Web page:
Research Paper on HRM Practices
The following essay is an analysis of the research paper “Influences on Human Resource Management Practices in Multinational Corporations” written by Philip M. Rosenzweig and Nitin Nohria and published in the Journal of International Business Studies; 1994 2nd Quarter, Vol. 25 Issue 2, p.229-251. The purpose of the article was to acquire a deeper insight into those forces that determine and condition specific HRM practices in MNC subsidiaries and the main research question was to find out what those forces were. The body of the essay describes the design of the study, the research method, the variables and what was measured, tells how many subjects were involved, what they did, and where the research was conducted.
The study starts with a theoretical discussion and research hypotheses followed by the description of the methodology. Then, the results of the empirical research are presented (including tables and figures) and conclusions are drawn. The researchers used a scientific method based on a number of theoretical assumptions which were then tested by analysing empirical data. The data were collected by the means of a HRM practices questionnaire distributed among a large number of affiliates. To obtain comparable data and make the wording of the questions the most adequate and precise, the researchers solicited the assistance of four affiliate managers who acted as pilots. The research was conducted in the U.S. and comprised the MNC affiliates of the most represented two-digit SIC industries and parent countries. The former included Food Products, Printing and Publishing, Primary Metals, Fabricated Metals, Industrial Equipment and Computers, Electrical Equipment and Electronics, Transportation Equipment, Instruments, Wholesale Trade-Durables and Depository Institutions. The most represented parent countries were Canada, France, Germany, Japan, Netherlands, Sweden, Switzerland and Britain. Out of 1,055 distributed questionnaires 249 were fully completed and thus served as valid comparable research sources. The respondents were asked to judge HRM practices in their affiliates and to compare them to HRM practices in the parent company and local companies on a 5-point scale. Six different HRM practices were identified as the research subject, namely the extent of employee benefits, the amount of annual paid time off, use of bonuses in executive compensation, participation in executive decision making, gender composition and the amount of employee training. Such factors as founding (greenfield or acquisition), the extend to which an affiliate depended on local inputs, the intensity of communication with the parent, the culture of the latter and its orientation towards control, the pressure from local institutions and governments, the nature of the industry (multidomestic versus global)and several others were used as independent variables.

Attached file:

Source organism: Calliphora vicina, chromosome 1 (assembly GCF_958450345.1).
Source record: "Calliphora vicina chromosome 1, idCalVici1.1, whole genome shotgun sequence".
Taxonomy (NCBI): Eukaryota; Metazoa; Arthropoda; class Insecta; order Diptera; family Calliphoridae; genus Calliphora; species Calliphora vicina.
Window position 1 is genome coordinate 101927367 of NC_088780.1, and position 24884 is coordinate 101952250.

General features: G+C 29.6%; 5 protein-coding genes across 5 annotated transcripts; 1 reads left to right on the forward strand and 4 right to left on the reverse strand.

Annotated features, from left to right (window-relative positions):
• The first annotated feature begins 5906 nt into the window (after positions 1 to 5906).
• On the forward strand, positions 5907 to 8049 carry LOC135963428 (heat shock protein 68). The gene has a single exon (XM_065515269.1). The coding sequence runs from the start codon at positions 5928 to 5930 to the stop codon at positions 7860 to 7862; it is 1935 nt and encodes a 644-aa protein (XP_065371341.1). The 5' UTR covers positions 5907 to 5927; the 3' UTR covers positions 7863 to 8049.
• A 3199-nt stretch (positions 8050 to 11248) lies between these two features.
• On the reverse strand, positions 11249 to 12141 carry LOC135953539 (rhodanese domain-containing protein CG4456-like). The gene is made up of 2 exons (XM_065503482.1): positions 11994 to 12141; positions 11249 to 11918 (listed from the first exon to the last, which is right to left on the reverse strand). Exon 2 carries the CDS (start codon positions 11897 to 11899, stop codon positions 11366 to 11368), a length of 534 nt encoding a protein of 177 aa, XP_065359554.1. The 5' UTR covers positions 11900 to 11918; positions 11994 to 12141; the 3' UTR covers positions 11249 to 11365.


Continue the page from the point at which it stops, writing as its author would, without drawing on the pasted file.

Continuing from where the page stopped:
The major findings of the research confirmed its main assumptions. First, the six HRM practices adopted by affiliates were significantly closer to local practices than to parent practices. Secondly, those HRM practices for which there existed well-defined local norms and legislation (Time Off, Benefits, Gender Composition) resembled more local practices, whilst HRM practises that had to do with executives, decision making and/or were crucial for internal consistency tended to follow more parent practices (Executive Bonus and Participation). Moreover, it was found that certain variables influenced the extent to which affiliates adopted local practices: those founded by acquisition and dependent upon local inputs resembled more local companies, whilst those which kept close communication with their parent and had a high percentage of expatriates followed more HRM practices of their parents. Finally, the research showed certain differences as to parent nationality: American and Canadian HRP were quite similar, Japanese affiliates adhered least to U.S. practices, and German and Swedish affiliates demonstrated the greatest divergence form their parents.
The research yet had its shortcomings of which the authors were fully aware and which they also acknowledged. The authors were conscious of the fact that the results of their study might well not hold for other countries.
Despite its shortcomings, the article is still valuable for its findings. It is especially useful for Americans as it allows them to scientifically compare their HRM practices to those in other countries. Two important findings can be learned from the article. First, HRM practices in MNC affiliates are shaped by different forces and influences. Secondly, although not coerced to do so, in general affiliates tend to adopt local HRM practices.
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